MATTERS: Stalemate, Solution, or Setback?
By Frank Sharry
Washington, DC: When
Congress returns just after Labor Day, it only has
five weeks left before recessing for the mid-term
elections in November. With immigration being one
of the nation’s top policy issues, will some
sort of immigration bill be enacted this year? If
so, what kind?
The debate is so volatile it’s risky to make
predictions. But I like taking chances, so here
are four possible scenarios, with my predictions
of their likelihood, from most likely in my view,
After spending the summer staging one-sided “field
hearings” aimed at bashing immigrants and
the more comprehensive Senate bill, the Republican
House leadership decides to go for a kill in September.
They approve “Sensenbrenner-lite” --
the original enforcement-only bill enacted by the
House last December but with changes to the provisions
that make undocumented immigrants and those who
assist them into felons.
The Senate, having recently passed a flawed but
unprecedented comprehensive reform bill –
one that provides more visas and a path to citizenship
for many but not all undocumented immigrants, as
well as tough and excessive enforcement measures
– criticizes the House for sticking with an
enforcement-only approach. It asserts that only
an “enforcement-plus” strategy will
work, pointing to opinion polls showing that 75
percent of the public agrees. The House stands its
ground, the Senate does the same, and the result
is a stalemate.
By deciding this summer to agitate rather than legislate
on illegal immigration, House Republican leaders
clearly hope border security/illegal immigration
will be a wedge issue that motivates otherwise despondent
conservative voters to show up at the polls in November.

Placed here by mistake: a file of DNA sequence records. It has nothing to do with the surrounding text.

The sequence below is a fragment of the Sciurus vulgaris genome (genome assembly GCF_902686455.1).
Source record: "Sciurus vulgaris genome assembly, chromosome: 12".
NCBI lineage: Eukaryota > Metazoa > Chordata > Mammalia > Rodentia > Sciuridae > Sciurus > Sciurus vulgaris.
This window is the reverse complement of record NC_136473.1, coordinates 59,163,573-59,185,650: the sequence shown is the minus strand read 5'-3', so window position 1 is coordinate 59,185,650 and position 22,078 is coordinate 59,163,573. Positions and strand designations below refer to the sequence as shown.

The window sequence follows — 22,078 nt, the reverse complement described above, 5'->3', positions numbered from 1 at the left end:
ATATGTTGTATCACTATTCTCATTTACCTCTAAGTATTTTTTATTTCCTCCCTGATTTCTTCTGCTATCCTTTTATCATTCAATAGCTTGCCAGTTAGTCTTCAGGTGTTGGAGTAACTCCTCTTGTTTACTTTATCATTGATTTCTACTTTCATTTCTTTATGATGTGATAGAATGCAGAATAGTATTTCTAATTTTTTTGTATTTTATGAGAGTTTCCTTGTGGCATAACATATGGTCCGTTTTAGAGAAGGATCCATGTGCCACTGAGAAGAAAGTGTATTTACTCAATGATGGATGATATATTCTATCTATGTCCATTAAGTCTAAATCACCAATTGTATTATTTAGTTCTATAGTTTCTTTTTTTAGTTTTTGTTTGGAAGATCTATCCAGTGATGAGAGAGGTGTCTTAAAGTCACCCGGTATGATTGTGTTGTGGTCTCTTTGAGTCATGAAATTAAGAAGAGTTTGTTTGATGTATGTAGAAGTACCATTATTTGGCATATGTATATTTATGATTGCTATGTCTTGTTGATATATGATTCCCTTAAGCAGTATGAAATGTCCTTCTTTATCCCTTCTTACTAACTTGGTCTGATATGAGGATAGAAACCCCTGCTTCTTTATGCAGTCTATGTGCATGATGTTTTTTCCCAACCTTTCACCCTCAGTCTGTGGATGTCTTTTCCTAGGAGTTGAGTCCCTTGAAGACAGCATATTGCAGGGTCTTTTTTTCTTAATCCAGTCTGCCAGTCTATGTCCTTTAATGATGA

My guess: House Republican leaders will decide to
stay the course right up through the mid-terms this
November. The result? Stalemate. We start from scratch
Sensenbrenner-lite sealed with a promise
The House, looking for a legislative result but
on their terms, passes a watered-down version of
the Sensenbrenner bill in September. But instead
of bucking the Senate and the president, they promise
this is but a “down payment” for a more
comprehensive approach next Congressional session.
House Democrats, fearful of looking “soft”
on illegal immigration right before the elections,
vote for the measure in droves.
This puts pressure on the Senate to “do something”
before the elections. Republicans do it in the name
of party loyalty and claim this is but a first step.
Many Democrats go along to avoid misleading but
punishing 30-second campaign ads right before the
elections. The president thanks Congress for taking
the first step and signs the “enforcement-first,
comprehensive reform next” bill into law.
Even if the House passes Sensenbrenner-lite, and
even if many House Democrats vote for it out of
fear, Republican Senators who support comprehensive
reform are unlikely to cave in. Moreover, the president
is unlikely to accept what would amount to a major
defeat for him.
Republican reformers in the Senate have shed a lot
of blood to pass the Senate bill this spring, and
they are deeply offended their House counterparts
have spent the summer criticizing them rather than
negotiating. They firmly believe that enforcement-first
is enforcement-only, and enforcement-only is bad
policy. They and the White House maintain that the
House approach is bad politics because pragmatic
swing voters want practical solutions and up-for-grabs
immigrant voters now see immigration as a defining
If this scenario unfolds, I predict Senate Republican
reformers and the White House will stay strong,